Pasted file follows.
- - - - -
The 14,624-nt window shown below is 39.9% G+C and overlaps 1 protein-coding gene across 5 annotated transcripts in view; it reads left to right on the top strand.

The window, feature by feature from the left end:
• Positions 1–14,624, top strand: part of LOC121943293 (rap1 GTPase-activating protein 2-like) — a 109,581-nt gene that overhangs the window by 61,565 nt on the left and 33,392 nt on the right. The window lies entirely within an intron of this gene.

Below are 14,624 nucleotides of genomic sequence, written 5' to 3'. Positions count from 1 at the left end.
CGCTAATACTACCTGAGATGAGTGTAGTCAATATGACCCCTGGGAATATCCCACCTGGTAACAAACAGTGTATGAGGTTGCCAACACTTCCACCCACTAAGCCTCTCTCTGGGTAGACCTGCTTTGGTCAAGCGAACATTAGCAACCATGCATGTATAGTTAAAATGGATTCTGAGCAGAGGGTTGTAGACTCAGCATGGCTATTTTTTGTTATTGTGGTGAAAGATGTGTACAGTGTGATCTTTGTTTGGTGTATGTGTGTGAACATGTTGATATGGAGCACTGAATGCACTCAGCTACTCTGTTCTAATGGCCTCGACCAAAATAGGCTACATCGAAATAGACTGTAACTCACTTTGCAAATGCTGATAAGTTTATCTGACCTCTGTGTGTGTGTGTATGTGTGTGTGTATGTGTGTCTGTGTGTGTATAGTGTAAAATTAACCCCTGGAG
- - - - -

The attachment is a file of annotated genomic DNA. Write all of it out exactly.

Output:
The 14,624-nt window shown below is 39.9% G+C and overlaps 1 protein-coding gene across 5 annotated transcripts in view; it reads left to right on the top strand.

The window, feature by feature from the left end:
• Positions 1–14,624, top strand: part of LOC121943293 (rap1 GTPase-activating protein 2-like) — a 109,581-nt gene that overhangs the window by 61,565 nt on the left and 33,392 nt on the right. The window lies entirely within an intron of this gene.

Below are 14,624 nucleotides of genomic sequence, written 5' to 3'. Positions count from 1 at the left end.
CGCTAATACTACCTGAGATGAGTGTAGTCAATATGACCCCTGGGAATATCCCACCTGGTAACAAACAGTGTATGAGGTTGCCAACACTTCCACCCACTAAGCCTCTCTCTGGGTAGACCTGCTTTGGTCAAGCGAACATTAGCAACCATGCATGTATAGTTAAAATGGATTCTGAGCAGAGGGTTGTAGACTCAGCATGGCTATTTTTTGTTATTGTGGTGAAAGATGTGTACAGTGTGATCTTTGTTTGGTGTATGTGTGTGAACATGTTGATATGGAGCACTGAATGCACTCAGCTACTCTGTTCTAATGGCCTCGACCAAAATAGGCTACATCGAAATAGACTGTAACTCACTTTGCAAATGCTGATAAGTTTATCTGACCTCTGTGTGTGTGTGTATGTGTGTGTGTATGTGTGTCTGTGTGTGTATAGTGTAAAATTAACCCCTGGAG